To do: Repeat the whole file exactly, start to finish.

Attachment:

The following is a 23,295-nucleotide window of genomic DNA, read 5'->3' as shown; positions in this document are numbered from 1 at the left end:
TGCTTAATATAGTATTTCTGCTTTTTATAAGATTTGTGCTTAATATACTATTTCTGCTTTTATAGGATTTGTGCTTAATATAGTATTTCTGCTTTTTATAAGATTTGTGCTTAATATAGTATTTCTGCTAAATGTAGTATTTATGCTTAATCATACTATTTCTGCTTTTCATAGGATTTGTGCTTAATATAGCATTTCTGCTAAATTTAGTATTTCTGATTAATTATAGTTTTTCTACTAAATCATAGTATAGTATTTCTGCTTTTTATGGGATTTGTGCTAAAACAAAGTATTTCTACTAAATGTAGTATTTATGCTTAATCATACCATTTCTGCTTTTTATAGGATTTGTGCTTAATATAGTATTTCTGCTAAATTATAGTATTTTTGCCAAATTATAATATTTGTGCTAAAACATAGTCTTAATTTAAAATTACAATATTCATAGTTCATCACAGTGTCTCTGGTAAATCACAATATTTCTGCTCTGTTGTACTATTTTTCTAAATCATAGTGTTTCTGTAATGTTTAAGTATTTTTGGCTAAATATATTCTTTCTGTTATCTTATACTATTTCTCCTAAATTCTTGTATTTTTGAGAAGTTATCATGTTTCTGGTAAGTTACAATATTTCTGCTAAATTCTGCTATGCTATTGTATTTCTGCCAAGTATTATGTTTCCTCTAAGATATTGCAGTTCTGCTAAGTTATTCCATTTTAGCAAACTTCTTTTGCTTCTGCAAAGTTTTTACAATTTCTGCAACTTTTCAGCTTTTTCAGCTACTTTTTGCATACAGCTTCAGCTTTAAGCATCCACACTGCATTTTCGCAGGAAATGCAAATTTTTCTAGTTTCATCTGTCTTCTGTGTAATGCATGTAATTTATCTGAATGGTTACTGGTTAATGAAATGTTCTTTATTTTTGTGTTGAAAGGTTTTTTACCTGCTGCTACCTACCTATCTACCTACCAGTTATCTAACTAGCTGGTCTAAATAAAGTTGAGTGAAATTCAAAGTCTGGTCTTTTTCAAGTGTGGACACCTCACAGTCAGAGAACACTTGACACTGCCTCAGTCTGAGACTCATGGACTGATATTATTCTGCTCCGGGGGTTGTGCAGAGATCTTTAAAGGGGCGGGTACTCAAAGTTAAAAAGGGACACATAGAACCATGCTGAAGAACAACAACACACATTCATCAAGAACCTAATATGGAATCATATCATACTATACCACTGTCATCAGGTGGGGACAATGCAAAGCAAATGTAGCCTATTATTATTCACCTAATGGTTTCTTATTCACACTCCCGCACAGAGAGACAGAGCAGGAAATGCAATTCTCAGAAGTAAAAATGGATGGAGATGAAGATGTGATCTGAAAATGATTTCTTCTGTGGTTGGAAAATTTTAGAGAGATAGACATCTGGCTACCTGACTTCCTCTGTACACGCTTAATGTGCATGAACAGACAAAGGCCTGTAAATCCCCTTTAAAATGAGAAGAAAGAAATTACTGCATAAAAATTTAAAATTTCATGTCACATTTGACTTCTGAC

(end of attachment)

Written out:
The following is a 23,295-nucleotide window of genomic DNA, read 5'->3' as shown; positions in this document are numbered from 1 at the left end:
TGCTTAATATAGTATTTCTGCTTTTTATAAGATTTGTGCTTAATATACTATTTCTGCTTTTATAGGATTTGTGCTTAATATAGTATTTCTGCTTTTTATAAGATTTGTGCTTAATATAGTATTTCTGCTAAATGTAGTATTTATGCTTAATCATACTATTTCTGCTTTTCATAGGATTTGTGCTTAATATAGCATTTCTGCTAAATTTAGTATTTCTGATTAATTATAGTTTTTCTACTAAATCATAGTATAGTATTTCTGCTTTTTATGGGATTTGTGCTAAAACAAAGTATTTCTACTAAATGTAGTATTTATGCTTAATCATACCATTTCTGCTTTTTATAGGATTTGTGCTTAATATAGTATTTCTGCTAAATTATAGTATTTTTGCCAAATTATAATATTTGTGCTAAAACATAGTCTTAATTTAAAATTACAATATTCATAGTTCATCACAGTGTCTCTGGTAAATCACAATATTTCTGCTCTGTTGTACTATTTTTCTAAATCATAGTGTTTCTGTAATGTTTAAGTATTTTTGGCTAAATATATTCTTTCTGTTATCTTATACTATTTCTCCTAAATTCTTGTATTTTTGAGAAGTTATCATGTTTCTGGTAAGTTACAATATTTCTGCTAAATTCTGCTATGCTATTGTATTTCTGCCAAGTATTATGTTTCCTCTAAGATATTGCAGTTCTGCTAAGTTATTCCATTTTAGCAAACTTCTTTTGCTTCTGCAAAGTTTTTACAATTTCTGCAACTTTTCAGCTTTTTCAGCTACTTTTTGCATACAGCTTCAGCTTTAAGCATCCACACTGCATTTTCGCAGGAAATGCAAATTTTTCTAGTTTCATCTGTCTTCTGTGTAATGCATGTAATTTATCTGAATGGTTACTGGTTAATGAAATGTTCTTTATTTTTGTGTTGAAAGGTTTTTTACCTGCTGCTACCTACCTATCTACCTACCAGTTATCTAACTAGCTGGTCTAAATAAAGTTGAGTGAAATTCAAAGTCTGGTCTTTTTCAAGTGTGGACACCTCACAGTCAGAGAACACTTGACACTGCCTCAGTCTGAGACTCATGGACTGATATTATTCTGCTCCGGGGGTTGTGCAGAGATCTTTAAAGGGGCGGGTACTCAAAGTTAAAAAGGGACACATAGAACCATGCTGAAGAACAACAACACACATTCATCAAGAACCTAATATGGAATCATATCATACTATACCACTGTCATCAGGTGGGGACAATGCAAAGCAAATGTAGCCTATTATTATTCACCTAATGGTTTCTTATTCACACTCCCGCACAGAGAGACAGAGCAGGAAATGCAATTCTCAGAAGTAAAAATGGATGGAGATGAAGATGTGATCTGAAAATGATTTCTTCTGTGGTTGGAAAATTTTAGAGAGATAGACATCTGGCTACCTGACTTCCTCTGTACACGCTTAATGTGCATGAACAGACAAAGGCCTGTAAATCCCCTTTAAAATGAGAAGAAAGAAATTACTGCATAAAAATTTAAAATTTCATGTCACATTTGACTTCTGAC